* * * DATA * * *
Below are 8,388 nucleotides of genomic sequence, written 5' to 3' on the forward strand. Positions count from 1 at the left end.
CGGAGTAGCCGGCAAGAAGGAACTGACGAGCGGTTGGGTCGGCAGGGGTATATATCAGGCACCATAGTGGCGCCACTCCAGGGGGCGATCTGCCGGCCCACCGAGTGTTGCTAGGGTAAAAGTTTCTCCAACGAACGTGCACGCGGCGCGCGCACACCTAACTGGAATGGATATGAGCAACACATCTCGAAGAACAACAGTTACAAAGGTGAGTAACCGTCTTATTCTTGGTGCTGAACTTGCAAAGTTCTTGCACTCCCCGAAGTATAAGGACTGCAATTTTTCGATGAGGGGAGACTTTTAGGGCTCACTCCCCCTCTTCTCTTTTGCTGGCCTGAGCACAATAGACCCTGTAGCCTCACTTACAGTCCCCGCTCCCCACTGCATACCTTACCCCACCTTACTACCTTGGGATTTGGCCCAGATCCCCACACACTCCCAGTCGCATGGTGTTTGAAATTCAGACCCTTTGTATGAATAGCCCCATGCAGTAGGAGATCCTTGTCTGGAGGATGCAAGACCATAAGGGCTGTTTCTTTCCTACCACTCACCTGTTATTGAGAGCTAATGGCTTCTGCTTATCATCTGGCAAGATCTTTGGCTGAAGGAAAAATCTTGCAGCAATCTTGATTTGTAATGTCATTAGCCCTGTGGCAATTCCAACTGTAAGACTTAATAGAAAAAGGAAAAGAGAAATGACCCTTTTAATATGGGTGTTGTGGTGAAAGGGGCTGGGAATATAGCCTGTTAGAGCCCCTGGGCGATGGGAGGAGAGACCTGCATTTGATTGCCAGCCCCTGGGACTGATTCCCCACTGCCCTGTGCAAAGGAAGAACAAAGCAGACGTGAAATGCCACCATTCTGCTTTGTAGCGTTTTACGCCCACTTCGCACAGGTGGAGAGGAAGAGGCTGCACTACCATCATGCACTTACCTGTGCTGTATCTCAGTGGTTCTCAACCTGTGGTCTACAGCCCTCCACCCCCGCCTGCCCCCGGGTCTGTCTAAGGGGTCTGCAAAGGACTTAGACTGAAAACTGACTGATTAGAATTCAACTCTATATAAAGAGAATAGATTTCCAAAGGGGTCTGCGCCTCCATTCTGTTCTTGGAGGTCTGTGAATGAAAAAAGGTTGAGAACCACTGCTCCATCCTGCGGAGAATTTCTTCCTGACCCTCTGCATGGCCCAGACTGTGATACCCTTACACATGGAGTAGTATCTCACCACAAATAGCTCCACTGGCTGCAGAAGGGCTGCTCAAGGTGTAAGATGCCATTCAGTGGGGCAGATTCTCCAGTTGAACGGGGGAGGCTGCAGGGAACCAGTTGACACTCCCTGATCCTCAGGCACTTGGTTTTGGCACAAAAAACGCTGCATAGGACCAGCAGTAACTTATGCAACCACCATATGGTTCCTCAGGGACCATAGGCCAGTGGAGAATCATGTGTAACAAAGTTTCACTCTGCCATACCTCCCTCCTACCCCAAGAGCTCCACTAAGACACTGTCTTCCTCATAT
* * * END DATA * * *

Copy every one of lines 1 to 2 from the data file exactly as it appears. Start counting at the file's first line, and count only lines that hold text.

Below are 8,388 nucleotides of genomic sequence, written 5' to 3' on the forward strand. Positions count from 1 at the left end.
CGGAGTAGCCGGCAAGAAGGAACTGACGAGCGGTTGGGTCGGCAGGGGTATATATCAGGCACCATAGTGGCGCCACTCCAGGGGGCGATCTGCCGGCCCACCGAGTGTTGCTAGGGTAAAAGTTTCTCCAACGAACGTGCACGCGGCGCGCGCACACCTAACTGGAATGGATATGAGCAACACATCTCGAAGAACAACAGTTACAAAGGTGAGTAACCGTCTTATTCTTGGTGCTGAACTTGCAAAGTTCTTGCACTCCCCGAAGTATAAGGACTGCAATTTTTCGATGAGGGGAGACTTTTAGGGCTCACTCCCCCTCTTCTCTTTTGCTGGCCTGAGCACAATAGACCCTGTAGCCTCACTTACAGTCCCCGCTCCCCACTGCATACCTTACCCCACCTTACTACCTTGGGATTTGGCCCAGATCCCCACACACTCCCAGTCGCATGGTGTTTGAAATTCAGACCCTTTGTATGAATAGCCCCATGCAGTAGGAGATCCTTGTCTGGAGGATGCAAGACCATAAGGGCTGTTTCTTTCCTACCACTCACCTGTTATTGAGAGCTAATGGCTTCTGCTTATCATCTGGCAAGATCTTTGGCTGAAGGAAAAATCTTGCAGCAATCTTGATTTGTAATGTCATTAGCCCTGTGGCAATTCCAACTGTAAGACTTAATAGAAAAAGGAAAAGAGAAATGACCCTTTTAATATGGGTGTTGTGGTGAAAGGGGCTGGGAATATAGCCTGTTAGAGCCCCTGGGCGATGGGAGGAGAGACCTGCATTTGATTGCCAGCCCCTGGGACTGATTCCCCACTGCCCTGTGCAAAGGAAGAACAAAGCAGACGTGAAATGCCACCATTCTGCTTTGTAGCGTTTTACGCCCACTTCGCACAGGTGGAGAGGAAGAGGCTGCACTACCATCATGCACTTACCTGTGCTGTATCTCAGTGGTTCTCAACCTGTGGTCTACAGCCCTCCACCCCCGCCTGCCCCCGGGTCTGTCTAAGGGGTCTGCAAAGGACTTAGACTGAAAACTGACTGATTAGAATTCAACTCTATATAAAGAGAATAGATTTCCAAAGGGGTCTGCGCCTCCATTCTGTTCTTGGAGGTCTGTGAATGAAAAAAGGTTGAGAACCACTGCTCCATCCTGCGGAGAATTTCTTCCTGACCCTCTGCATGGCCCAGACTGTGATACCCTTACACATGGAGTAGTATCTCACCACAAATAGCTCCACTGGCTGCAGAAGGGCTGCTCAAGGTGTAAGATGCCATTCAGTGGGGCAGATTCTCCAGTTGAACGGGGGAGGCTGCAGGGAACCAGTTGACACTCCCTGATCCTCAGGCACTTGGTTTTGGCACAAAAAACGCTGCATAGGACCAGCAGTAACTTATGCAACCACCATATGGTTCCTCAGGGACCATAGGCCAGTGGAGAATCATGTGTAACAAAGTTTCACTCTGCCATACCTCCCTCCTACCCCAAGAGCTCCACTAAGACACTGTCTTCCTCATAT